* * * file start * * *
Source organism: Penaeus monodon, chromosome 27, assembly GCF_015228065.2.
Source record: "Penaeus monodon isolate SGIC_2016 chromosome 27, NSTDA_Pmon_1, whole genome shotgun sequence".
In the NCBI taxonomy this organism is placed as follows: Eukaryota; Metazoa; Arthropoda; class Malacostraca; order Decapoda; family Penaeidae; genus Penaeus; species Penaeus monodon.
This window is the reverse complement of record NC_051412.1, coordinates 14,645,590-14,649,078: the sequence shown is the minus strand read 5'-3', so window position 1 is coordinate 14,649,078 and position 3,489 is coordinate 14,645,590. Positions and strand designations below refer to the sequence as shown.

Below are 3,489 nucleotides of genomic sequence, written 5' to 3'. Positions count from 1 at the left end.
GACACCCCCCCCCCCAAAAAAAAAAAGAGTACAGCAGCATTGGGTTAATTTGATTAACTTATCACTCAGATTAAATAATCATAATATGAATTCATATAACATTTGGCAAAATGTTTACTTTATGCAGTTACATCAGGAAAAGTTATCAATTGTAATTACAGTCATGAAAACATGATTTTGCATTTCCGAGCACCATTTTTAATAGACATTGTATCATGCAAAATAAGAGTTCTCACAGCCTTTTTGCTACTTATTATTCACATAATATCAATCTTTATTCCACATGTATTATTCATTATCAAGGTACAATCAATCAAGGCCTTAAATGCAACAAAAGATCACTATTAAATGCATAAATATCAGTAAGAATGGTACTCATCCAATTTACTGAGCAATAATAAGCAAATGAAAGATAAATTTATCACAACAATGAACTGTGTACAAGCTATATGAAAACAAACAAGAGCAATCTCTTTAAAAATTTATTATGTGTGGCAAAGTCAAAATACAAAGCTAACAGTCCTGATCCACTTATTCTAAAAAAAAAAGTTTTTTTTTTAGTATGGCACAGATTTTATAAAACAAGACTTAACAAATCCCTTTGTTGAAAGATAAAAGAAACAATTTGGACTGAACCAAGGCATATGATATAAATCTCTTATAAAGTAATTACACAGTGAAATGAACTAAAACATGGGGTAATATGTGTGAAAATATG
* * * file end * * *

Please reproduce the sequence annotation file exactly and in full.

Source organism: Penaeus monodon, chromosome 27, assembly GCF_015228065.2.
Source record: "Penaeus monodon isolate SGIC_2016 chromosome 27, NSTDA_Pmon_1, whole genome shotgun sequence".
In the NCBI taxonomy this organism is placed as follows: Eukaryota; Metazoa; Arthropoda; class Malacostraca; order Decapoda; family Penaeidae; genus Penaeus; species Penaeus monodon.
This window is the reverse complement of record NC_051412.1, coordinates 14,645,590-14,649,078: the sequence shown is the minus strand read 5'-3', so window position 1 is coordinate 14,649,078 and position 3,489 is coordinate 14,645,590. Positions and strand designations below refer to the sequence as shown.

Below are 3,489 nucleotides of genomic sequence, written 5' to 3'. Positions count from 1 at the left end.
GACACCCCCCCCCCCAAAAAAAAAAAGAGTACAGCAGCATTGGGTTAATTTGATTAACTTATCACTCAGATTAAATAATCATAATATGAATTCATATAACATTTGGCAAAATGTTTACTTTATGCAGTTACATCAGGAAAAGTTATCAATTGTAATTACAGTCATGAAAACATGATTTTGCATTTCCGAGCACCATTTTTAATAGACATTGTATCATGCAAAATAAGAGTTCTCACAGCCTTTTTGCTACTTATTATTCACATAATATCAATCTTTATTCCACATGTATTATTCATTATCAAGGTACAATCAATCAAGGCCTTAAATGCAACAAAAGATCACTATTAAATGCATAAATATCAGTAAGAATGGTACTCATCCAATTTACTGAGCAATAATAAGCAAATGAAAGATAAATTTATCACAACAATGAACTGTGTACAAGCTATATGAAAACAAACAAGAGCAATCTCTTTAAAAATTTATTATGTGTGGCAAAGTCAAAATACAAAGCTAACAGTCCTGATCCACTTATTCTAAAAAAAAAAGTTTTTTTTTTAGTATGGCACAGATTTTATAAAACAAGACTTAACAAATCCCTTTGTTGAAAGATAAAAGAAACAATTTGGACTGAACCAAGGCATATGATATAAATCTCTTATAAAGTAATTACACAGTGAAATGAACTAAAACATGGGGTAATATGTGTGAAAATATG